We have shown that restricted calorie intake retards age-associated loss in androgen responsiveness of the rat liver. Sustained androgen receptivity delays age-dependent decline in the synthesis of the androgen-inducible α2u globulin and derepression of the androgen-repressible senescence marker protein (SMP-2). Quantitation of mRNAs for α2u globulin and SMP-2 in the liver of animals of various ages maintained on either ad libitum or restricted diets revealed that, although the 27-month-old ad libitum-fed rat had only 5% as much α2u mRNA as the 6-month-old rat, the mRNA level was as high as 45% in the 27-month-old food-restricted rat. Conversely, the 27-month-old food-restricted rat had a much reduced amount (45%) of SMP-2 mRNA compared to the age-matched control that was allowed unlimited access to food. Furthermore, we have correlated the effect of dietary restriction on age-dependent changes in specific gene expression with the hepatic level of the immunoreactive cytoplasmic androgen-binding (CAB) protein. We observed that senescence in the male causes a substantial decrease in the circulating level of testosterone. However, dietary restriction does not retard the rate of decline in the plasma level of the male hormone during aging. These results indicate that age-dependent changes in the expression of androgen-responsive genes (α2u globulin and SMP-2) reflect changing androgen sensitivity and that food restriction may directly influence the androgen receptivity of the liver.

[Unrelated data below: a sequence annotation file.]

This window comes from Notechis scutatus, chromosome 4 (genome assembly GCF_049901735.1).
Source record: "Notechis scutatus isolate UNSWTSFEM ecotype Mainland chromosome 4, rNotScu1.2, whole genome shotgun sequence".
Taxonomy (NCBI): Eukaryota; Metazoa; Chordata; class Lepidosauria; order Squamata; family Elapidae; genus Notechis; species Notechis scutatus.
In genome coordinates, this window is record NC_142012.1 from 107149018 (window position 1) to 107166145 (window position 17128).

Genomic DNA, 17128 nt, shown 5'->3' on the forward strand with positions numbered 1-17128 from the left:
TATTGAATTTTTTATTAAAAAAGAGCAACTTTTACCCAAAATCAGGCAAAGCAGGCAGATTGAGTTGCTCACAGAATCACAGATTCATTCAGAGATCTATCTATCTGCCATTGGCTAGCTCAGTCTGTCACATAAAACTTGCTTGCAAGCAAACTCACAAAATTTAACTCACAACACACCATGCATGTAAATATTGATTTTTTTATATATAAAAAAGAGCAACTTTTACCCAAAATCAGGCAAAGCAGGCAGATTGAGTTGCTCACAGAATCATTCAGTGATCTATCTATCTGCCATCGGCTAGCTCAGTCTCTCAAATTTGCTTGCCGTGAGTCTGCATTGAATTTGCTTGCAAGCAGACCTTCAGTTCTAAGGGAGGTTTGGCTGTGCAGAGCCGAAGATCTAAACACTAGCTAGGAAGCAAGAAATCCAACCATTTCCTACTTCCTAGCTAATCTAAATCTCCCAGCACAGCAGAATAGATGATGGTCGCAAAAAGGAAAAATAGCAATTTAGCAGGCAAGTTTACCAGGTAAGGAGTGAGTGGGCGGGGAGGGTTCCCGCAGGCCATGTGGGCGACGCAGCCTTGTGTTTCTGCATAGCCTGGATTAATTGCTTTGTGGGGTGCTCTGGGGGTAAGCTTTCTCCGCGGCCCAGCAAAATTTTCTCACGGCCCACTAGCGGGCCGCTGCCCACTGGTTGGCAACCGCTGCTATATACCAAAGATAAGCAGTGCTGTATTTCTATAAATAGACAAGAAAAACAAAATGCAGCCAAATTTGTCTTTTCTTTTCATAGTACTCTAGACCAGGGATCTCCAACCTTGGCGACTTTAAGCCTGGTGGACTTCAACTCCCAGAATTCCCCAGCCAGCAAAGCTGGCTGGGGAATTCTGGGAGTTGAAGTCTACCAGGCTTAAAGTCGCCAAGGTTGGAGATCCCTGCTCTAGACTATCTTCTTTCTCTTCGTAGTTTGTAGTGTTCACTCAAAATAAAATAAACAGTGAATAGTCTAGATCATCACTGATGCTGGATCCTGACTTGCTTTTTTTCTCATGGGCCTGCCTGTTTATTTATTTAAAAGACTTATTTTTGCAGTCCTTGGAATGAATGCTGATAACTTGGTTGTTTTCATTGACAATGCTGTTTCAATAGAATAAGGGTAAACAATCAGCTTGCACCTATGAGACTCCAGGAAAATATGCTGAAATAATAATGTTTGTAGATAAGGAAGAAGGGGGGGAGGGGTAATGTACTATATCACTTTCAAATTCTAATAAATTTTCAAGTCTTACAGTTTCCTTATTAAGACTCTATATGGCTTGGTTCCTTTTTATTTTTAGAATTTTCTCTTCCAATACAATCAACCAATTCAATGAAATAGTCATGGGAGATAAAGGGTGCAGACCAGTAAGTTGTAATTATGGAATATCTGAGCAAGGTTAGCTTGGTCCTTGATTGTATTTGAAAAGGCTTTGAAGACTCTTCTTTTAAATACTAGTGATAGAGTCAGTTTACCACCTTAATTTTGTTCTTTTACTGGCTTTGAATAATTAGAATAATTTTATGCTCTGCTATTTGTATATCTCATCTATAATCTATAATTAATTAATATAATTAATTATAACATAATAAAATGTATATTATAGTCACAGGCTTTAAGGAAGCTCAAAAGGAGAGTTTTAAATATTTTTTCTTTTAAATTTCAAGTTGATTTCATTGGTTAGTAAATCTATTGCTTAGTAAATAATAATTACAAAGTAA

ASJC Scopus subject areas
- Molecular Biology